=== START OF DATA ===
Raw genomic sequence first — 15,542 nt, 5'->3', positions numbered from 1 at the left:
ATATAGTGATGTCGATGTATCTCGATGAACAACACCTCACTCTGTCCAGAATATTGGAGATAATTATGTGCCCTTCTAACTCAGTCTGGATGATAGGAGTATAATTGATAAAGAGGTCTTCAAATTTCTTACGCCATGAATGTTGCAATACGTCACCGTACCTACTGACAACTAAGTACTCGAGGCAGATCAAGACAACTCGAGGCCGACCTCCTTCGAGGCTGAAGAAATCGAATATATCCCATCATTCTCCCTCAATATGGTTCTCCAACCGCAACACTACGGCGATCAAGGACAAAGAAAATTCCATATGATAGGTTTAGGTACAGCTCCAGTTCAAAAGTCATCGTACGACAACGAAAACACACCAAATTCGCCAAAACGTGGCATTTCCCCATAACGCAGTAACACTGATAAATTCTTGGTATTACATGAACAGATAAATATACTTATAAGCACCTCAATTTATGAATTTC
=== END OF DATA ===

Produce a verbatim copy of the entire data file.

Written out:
Raw genomic sequence first — 15,542 nt, 5'->3', positions numbered from 1 at the left:
ATATAGTGATGTCGATGTATCTCGATGAACAACACCTCACTCTGTCCAGAATATTGGAGATAATTATGTGCCCTTCTAACTCAGTCTGGATGATAGGAGTATAATTGATAAAGAGGTCTTCAAATTTCTTACGCCATGAATGTTGCAATACGTCACCGTACCTACTGACAACTAAGTACTCGAGGCAGATCAAGACAACTCGAGGCCGACCTCCTTCGAGGCTGAAGAAATCGAATATATCCCATCATTCTCCCTCAATATGGTTCTCCAACCGCAACACTACGGCGATCAAGGACAAAGAAAATTCCATATGATAGGTTTAGGTACAGCTCCAGTTCAAAAGTCATCGTACGACAACGAAAACACACCAAATTCGCCAAAACGTGGCATTTCCCCATAACGCAGTAACACTGATAAATTCTTGGTATTACATGAACAGATAAATATACTTATAAGCACCTCAATTTATGAATTTC